A major group of indigenous people living in Argentine Patagonia are taking some of the world's biggest oil and gas multinationals to court for environmental contamination, Greenpeace said this week. The Mapuche are suing American giant Exxon, French company Total and the Argentina-based Pan American Energy, which is part-owned by BP.
Brazil's right-wing President-elect Jair Bolsonaro named a pro-life evangelical pastor to head a new ministry of Women, Family and Human Rights that will also take over the agency looking after the country's 850,000 indigenous people. Damares Alves, a lawyer, preacher and congressional aide, is a staunch opponent of legalizing abortion, which is allowed only in cases of rape, anencephaly or when the mother's life is in danger.
The United Nations human rights expert on racism urged Argentina to take urgent measures to sustainably address the invisibility, marginalization and systematic exclusion of indigenous peoples in the country. The UN assessed during a week in Argentina, the situation of indigenous peoples, peoples of African descent, migrants from the region and beyond, and other groups.
Organization of American States (OAS) Secretary General José Miguel Insulza commemorated on Friday the International Day of the World's Indigenous Peoples with a call for the protection of the all native peoples of the Americas and urged the full implementation of treaties and other agreements that states have adopted internationally and especially in the Inter-American context.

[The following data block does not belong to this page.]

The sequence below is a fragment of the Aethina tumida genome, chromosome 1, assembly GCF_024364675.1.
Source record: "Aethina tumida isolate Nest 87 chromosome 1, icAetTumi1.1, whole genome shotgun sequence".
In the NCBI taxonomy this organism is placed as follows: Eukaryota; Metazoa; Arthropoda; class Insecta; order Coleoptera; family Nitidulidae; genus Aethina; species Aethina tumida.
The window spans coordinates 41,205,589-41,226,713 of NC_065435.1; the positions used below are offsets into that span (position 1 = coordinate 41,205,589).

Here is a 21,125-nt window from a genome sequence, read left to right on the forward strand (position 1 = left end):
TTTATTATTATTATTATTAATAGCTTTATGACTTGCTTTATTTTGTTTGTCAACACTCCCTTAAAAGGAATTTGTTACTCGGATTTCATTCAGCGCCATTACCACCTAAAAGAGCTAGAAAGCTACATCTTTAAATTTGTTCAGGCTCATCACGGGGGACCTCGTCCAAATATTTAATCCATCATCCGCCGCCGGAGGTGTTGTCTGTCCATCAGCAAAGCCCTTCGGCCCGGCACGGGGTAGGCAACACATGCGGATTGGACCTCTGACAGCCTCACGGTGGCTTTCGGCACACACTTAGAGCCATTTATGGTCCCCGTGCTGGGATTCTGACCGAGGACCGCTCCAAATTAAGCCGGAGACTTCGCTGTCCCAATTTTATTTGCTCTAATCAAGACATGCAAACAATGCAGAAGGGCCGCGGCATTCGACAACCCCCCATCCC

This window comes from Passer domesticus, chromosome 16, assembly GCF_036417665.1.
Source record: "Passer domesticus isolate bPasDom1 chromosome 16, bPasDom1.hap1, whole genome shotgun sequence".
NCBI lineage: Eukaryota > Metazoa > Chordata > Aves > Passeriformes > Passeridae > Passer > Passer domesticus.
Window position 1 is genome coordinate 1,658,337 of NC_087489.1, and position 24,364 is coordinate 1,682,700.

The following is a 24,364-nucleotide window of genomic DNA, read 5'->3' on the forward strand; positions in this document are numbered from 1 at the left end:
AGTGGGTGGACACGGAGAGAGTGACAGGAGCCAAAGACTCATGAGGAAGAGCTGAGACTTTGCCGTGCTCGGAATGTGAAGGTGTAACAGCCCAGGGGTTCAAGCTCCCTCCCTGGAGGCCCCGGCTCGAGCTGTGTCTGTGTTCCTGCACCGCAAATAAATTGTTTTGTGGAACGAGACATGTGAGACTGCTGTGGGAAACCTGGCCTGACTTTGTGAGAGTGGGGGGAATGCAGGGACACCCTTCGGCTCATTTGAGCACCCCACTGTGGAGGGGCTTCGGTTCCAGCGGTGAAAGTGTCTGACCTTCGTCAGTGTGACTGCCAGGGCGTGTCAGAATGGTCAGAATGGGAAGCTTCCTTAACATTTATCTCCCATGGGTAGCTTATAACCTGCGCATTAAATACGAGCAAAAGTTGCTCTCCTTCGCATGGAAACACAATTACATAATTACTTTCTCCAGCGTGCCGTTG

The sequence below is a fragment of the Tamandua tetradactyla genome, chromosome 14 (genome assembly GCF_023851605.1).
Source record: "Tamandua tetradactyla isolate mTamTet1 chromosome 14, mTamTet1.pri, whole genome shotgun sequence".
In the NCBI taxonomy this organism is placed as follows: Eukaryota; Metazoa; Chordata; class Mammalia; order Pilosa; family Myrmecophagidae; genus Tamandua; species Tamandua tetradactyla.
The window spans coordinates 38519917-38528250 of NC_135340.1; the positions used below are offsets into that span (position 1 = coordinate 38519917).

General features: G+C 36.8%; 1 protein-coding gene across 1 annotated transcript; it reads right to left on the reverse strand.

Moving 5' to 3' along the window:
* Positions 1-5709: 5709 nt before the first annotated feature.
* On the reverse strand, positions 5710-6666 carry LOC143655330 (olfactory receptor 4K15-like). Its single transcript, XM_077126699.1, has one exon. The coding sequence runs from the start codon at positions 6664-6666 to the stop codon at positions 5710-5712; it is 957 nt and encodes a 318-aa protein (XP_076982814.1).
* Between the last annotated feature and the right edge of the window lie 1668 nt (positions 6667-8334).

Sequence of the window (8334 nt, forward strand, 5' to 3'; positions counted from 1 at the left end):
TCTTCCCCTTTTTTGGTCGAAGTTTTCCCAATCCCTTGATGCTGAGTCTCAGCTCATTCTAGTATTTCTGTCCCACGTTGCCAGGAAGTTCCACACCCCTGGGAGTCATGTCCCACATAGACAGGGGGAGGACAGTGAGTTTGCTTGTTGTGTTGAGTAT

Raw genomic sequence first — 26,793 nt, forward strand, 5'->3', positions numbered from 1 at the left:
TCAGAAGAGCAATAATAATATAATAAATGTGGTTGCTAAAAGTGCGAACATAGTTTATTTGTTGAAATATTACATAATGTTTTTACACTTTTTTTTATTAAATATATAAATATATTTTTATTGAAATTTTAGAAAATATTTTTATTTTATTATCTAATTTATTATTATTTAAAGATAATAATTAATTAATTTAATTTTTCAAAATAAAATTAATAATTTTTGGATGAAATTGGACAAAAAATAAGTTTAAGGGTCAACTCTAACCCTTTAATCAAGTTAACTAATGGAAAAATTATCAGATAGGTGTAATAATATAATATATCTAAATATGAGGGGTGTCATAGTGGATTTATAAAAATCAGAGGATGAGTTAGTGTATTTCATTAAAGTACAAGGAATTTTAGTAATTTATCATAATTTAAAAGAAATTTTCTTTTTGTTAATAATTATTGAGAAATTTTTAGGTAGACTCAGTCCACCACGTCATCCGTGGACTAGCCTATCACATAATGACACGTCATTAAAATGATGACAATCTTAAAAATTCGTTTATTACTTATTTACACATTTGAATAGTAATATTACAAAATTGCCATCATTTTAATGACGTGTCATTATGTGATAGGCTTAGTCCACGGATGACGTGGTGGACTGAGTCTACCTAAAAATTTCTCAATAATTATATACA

“We want to live as human beings. We don’t want to be considered as strangers in our own country, poor or useless. We want to live without discrimination. We don’t want blood shed, we just want to reclaim our community,” said to Amnesty International Félix Díaz, leader of the Qom indigenous community of Potae Napocna Navogoh (La Primavera), in Argentina’s northern province of Formosa.
Brazil's Supreme Court has approved the resumption of work on the controversial 13 billion dollars Belo Monte dam in the Amazon, which was stopped earlier this month after protests from indigenous groups.
The UN Special Rapporteur on the rights of indigenous peoples, James Anaya and Amnesty International praised the approval of a law on consultation with indigenous peoples by the Congress of Peru and called on President Ollanta Humala for its quick promulgation and implementation.